EDMONTON - Ralph Krueger was introduced as the new head coach of the Edmonton Oilers on Wednesday morning at Millennium Place in Sherwood Park.
Krueger, in the exclusive interview with your correspondent for the June 21 edition of the Sun from his family summer cottage outside of Kenora, Ont., suggested that he believed he’d be the new head coach of the Edmonton Oilers this week.
That didn’t mean he knew he had the job, just that he was going to be here, first in line and possibly as the only guy in line, to have the chance to seize the moment.
It would have been mind boggling if Krueger hadn’t been hired in time for the Oilers to head to Toronto to take their turn in an attempt to sell free-agent Wisconsin defenceman Justin Schultz on joining Jordan Eberle, Taylor Hall, Ryan-Nugent-Hopkins and Nail Yakupov.
Krueger will tell the press conference, in which he becomes the 10th head coach in Oilers history, what he told me for the two-page spread in the June 4th edition of the Sun, pointing to this day that there’s no chance he’ll be the defence, defence, defence coach with this team that he was as the long-time Swiss National coach.
“A head coach must develop a strategy to win that is in line with the tools and skill level at his disposal. If you have offensive skill you can attack; if not, rely on defence and counter punching. We would take our power play foundation and attacking principles into our five-on-five game,” he said in a follow-up comment after the draft.
As associate coach to Tom Renney with the Oilers last year, Krueger took over the power play. The Oilers ended up third at 20.6% after being 27th at 14.5% the year before. If he can do that five-on-five, the Oilers are in the playoffs.
(Interesting that about the same time as confirmation of the Krueger announcement came, a source in Switzerland informed that Renney is suddenly being rumoured as the next head coach of the ZSC Lions in Zurich where Krueger was expected to go if he didn’t get the Oilers job. Ironically, Jeff Tambellini, son of the Oilers GM who didn’t renew Renney’s contract, plays for the Swiss League championship team, which was coached by new Montreal Canadiens coach Michel Therrien last year.)
“I’m not a defensive coach,” said Krueger. “I’m a coach who looks at the skills of my players and coaches them accordingly.
“Switzerland is a country that has trouble scoring but has players who play good defence and play as a team. I coached the Swiss to be able to beat the teams we were supposed to beat and to compete with the top countries in the world.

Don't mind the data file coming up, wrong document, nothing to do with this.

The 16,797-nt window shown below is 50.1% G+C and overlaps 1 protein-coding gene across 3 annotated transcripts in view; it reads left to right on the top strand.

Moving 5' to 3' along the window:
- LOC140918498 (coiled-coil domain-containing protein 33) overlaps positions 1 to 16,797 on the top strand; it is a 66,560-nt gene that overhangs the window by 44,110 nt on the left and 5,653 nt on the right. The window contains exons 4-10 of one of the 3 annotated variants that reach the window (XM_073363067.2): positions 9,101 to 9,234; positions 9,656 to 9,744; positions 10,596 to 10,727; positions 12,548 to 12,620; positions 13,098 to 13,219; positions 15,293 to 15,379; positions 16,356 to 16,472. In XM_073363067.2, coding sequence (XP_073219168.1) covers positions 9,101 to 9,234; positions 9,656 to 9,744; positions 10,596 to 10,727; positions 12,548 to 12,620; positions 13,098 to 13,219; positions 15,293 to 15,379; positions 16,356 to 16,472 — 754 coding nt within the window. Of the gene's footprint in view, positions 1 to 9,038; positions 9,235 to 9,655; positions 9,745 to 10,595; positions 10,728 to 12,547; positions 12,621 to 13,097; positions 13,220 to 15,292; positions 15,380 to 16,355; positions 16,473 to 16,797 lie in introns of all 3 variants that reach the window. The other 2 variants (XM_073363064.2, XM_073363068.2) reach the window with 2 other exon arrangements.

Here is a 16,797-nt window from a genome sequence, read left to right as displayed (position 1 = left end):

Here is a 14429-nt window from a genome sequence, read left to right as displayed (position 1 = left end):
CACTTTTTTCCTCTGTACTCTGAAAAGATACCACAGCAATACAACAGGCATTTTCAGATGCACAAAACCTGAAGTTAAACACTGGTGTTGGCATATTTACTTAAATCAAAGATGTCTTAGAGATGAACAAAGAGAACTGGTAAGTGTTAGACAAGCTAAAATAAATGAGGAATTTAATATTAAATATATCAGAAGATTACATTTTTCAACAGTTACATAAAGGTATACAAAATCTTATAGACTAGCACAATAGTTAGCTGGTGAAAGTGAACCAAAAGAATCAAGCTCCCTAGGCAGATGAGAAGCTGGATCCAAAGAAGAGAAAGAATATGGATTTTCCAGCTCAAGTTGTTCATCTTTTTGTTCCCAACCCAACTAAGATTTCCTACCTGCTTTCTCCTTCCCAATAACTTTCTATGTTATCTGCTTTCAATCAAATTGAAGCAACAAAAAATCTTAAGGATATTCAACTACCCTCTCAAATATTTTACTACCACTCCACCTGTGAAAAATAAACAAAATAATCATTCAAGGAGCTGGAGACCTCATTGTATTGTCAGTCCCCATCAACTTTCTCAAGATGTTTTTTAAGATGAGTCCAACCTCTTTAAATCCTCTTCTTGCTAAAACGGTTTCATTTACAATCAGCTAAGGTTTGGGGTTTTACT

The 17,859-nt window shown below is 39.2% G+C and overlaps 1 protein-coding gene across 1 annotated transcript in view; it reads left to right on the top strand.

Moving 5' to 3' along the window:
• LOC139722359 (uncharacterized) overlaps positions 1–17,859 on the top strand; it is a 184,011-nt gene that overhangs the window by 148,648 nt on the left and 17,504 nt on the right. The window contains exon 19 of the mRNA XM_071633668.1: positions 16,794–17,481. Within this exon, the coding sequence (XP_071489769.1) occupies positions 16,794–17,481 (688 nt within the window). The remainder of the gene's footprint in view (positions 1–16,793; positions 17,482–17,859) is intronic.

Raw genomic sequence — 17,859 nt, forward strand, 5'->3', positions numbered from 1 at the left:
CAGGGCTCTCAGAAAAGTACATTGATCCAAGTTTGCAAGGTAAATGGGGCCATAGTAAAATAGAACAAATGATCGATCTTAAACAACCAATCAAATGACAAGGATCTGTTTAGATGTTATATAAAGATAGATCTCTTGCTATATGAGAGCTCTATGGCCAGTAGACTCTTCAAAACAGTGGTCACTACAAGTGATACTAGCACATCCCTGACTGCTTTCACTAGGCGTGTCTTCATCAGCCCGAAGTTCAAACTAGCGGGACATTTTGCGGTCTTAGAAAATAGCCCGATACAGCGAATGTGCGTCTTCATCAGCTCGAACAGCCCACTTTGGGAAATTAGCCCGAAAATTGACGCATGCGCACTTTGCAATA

“I had a team in Austria with Bengt-Ake Gustafsson, where we won the European championship, where we were offence, offence, offence with a good defensive base,” he said.
Gustafsson would later become Swedish national coach.
Krueger says any testimonial to his coaching a team with offence, he believes, is there to see in what he did taking over the Oilers power play last year.
“It was the first season I ran it by myself,” he said.
As for the concept of having a similar style to Renney, he said that’s likely a product of remaining in his role as an associate coach to Renney.
“There’s only one leader on the team,” he said.
“But every leader is unique and has his own style. My cornerstones are respect and creating an honest environment with accountability being really high. I’m a big fan of discipline with simple priorities — hard work and accountability.
“I’m not interested in my own popularity. I don’t need anybody to like me. It’s about liking the results.
“I know how much potential I feel there is in Edmonton. I don’t think there’s any question there’s a big upside. It’s there. But it’s going to take a lot of hard work in the next while to get there.”
If you want a testimonial about this guy, it’s hard to top the one that Klaus Zaugg, the longtime and highly respected Swiss hockey writer, provided.
“Ralph was the smartest and most charismatic coach in Europe for the previous 15 years,” he insists.
“He is not only hockey-smart, but life-smart. He wrote a book Team Life, about how to handle problems in life and it was a bestseller. He â¨made $30,000 for a two-hour-motivation speech in front of high-profile managers. He can fill every room with hisâ¨ presence.”
If he goes to Toronto and fills the room, with Schultz and his agent, with that kind of presence, who knows, he could be the closer in convincing Shultz to come here.
Follow me on Twitter.com/sunterryjones